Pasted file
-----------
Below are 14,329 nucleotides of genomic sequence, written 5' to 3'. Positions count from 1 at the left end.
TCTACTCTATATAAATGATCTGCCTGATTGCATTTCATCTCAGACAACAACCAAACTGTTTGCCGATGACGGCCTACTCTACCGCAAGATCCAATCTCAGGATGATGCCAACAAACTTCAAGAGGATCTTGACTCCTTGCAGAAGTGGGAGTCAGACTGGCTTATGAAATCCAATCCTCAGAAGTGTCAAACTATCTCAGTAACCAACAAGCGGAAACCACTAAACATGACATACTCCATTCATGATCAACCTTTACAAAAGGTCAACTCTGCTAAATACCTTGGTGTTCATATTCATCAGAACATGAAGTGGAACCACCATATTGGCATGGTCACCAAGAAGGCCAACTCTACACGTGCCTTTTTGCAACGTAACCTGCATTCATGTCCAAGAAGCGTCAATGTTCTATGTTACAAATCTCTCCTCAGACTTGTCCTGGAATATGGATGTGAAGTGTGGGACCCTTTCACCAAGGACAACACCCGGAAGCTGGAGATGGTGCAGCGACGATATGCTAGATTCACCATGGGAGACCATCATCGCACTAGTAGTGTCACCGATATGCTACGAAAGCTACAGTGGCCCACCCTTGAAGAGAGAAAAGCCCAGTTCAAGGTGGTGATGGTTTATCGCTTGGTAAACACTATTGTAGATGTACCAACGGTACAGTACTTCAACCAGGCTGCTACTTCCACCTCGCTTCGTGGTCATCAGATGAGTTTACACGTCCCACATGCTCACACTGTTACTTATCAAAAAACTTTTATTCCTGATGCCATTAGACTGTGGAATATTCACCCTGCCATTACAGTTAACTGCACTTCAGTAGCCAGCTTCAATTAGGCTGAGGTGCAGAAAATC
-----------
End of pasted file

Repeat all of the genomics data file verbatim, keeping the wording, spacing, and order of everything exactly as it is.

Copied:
Below are 14,329 nucleotides of genomic sequence, written 5' to 3'. Positions count from 1 at the left end.
TCTACTCTATATAAATGATCTGCCTGATTGCATTTCATCTCAGACAACAACCAAACTGTTTGCCGATGACGGCCTACTCTACCGCAAGATCCAATCTCAGGATGATGCCAACAAACTTCAAGAGGATCTTGACTCCTTGCAGAAGTGGGAGTCAGACTGGCTTATGAAATCCAATCCTCAGAAGTGTCAAACTATCTCAGTAACCAACAAGCGGAAACCACTAAACATGACATACTCCATTCATGATCAACCTTTACAAAAGGTCAACTCTGCTAAATACCTTGGTGTTCATATTCATCAGAACATGAAGTGGAACCACCATATTGGCATGGTCACCAAGAAGGCCAACTCTACACGTGCCTTTTTGCAACGTAACCTGCATTCATGTCCAAGAAGCGTCAATGTTCTATGTTACAAATCTCTCCTCAGACTTGTCCTGGAATATGGATGTGAAGTGTGGGACCCTTTCACCAAGGACAACACCCGGAAGCTGGAGATGGTGCAGCGACGATATGCTAGATTCACCATGGGAGACCATCATCGCACTAGTAGTGTCACCGATATGCTACGAAAGCTACAGTGGCCCACCCTTGAAGAGAGAAAAGCCCAGTTCAAGGTGGTGATGGTTTATCGCTTGGTAAACACTATTGTAGATGTACCAACGGTACAGTACTTCAACCAGGCTGCTACTTCCACCTCGCTTCGTGGTCATCAGATGAGTTTACACGTCCCACATGCTCACACTGTTACTTATCAAAAAACTTTTATTCCTGATGCCATTAGACTGTGGAATATTCACCCTGCCATTACAGTTAACTGCACTTCAGTAGCCAGCTTCAATTAGGCTGAGGTGCAGAAAATC